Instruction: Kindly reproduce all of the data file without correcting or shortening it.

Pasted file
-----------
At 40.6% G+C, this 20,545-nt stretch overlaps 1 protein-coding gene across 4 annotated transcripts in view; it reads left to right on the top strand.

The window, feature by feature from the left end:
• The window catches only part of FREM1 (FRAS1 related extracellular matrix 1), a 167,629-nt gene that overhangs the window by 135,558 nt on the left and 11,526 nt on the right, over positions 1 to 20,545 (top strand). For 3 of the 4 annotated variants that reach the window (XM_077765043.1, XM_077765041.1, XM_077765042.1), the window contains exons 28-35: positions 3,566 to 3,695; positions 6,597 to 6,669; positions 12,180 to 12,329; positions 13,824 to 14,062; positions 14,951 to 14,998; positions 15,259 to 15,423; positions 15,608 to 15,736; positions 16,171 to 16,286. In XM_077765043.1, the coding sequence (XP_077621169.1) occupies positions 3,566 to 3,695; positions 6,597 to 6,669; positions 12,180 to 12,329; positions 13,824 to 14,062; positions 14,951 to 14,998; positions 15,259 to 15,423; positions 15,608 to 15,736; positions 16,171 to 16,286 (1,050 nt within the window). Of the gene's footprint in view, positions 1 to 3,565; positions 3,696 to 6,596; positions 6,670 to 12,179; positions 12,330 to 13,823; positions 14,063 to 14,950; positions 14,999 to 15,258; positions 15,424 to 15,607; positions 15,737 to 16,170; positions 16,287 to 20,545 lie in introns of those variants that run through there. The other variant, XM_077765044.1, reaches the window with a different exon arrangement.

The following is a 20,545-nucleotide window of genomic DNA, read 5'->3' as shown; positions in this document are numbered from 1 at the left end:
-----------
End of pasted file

At 40.6% G+C, this 20,545-nt stretch overlaps 1 protein-coding gene across 4 annotated transcripts in view; it reads left to right on the top strand.

The window, feature by feature from the left end:
• The window catches only part of FREM1 (FRAS1 related extracellular matrix 1), a 167,629-nt gene that overhangs the window by 135,558 nt on the left and 11,526 nt on the right, over positions 1 to 20,545 (top strand). For 3 of the 4 annotated variants that reach the window (XM_077765043.1, XM_077765041.1, XM_077765042.1), the window contains exons 28-35: positions 3,566 to 3,695; positions 6,597 to 6,669; positions 12,180 to 12,329; positions 13,824 to 14,062; positions 14,951 to 14,998; positions 15,259 to 15,423; positions 15,608 to 15,736; positions 16,171 to 16,286. In XM_077765043.1, the coding sequence (XP_077621169.1) occupies positions 3,566 to 3,695; positions 6,597 to 6,669; positions 12,180 to 12,329; positions 13,824 to 14,062; positions 14,951 to 14,998; positions 15,259 to 15,423; positions 15,608 to 15,736; positions 16,171 to 16,286 (1,050 nt within the window). Of the gene's footprint in view, positions 1 to 3,565; positions 3,696 to 6,596; positions 6,670 to 12,179; positions 12,330 to 13,823; positions 14,063 to 14,950; positions 14,999 to 15,258; positions 15,424 to 15,607; positions 15,737 to 16,170; positions 16,287 to 20,545 lie in introns of those variants that run through there. The other variant, XM_077765044.1, reaches the window with a different exon arrangement.

The following is a 20,545-nucleotide window of genomic DNA, read 5'->3' as shown; positions in this document are numbered from 1 at the left end: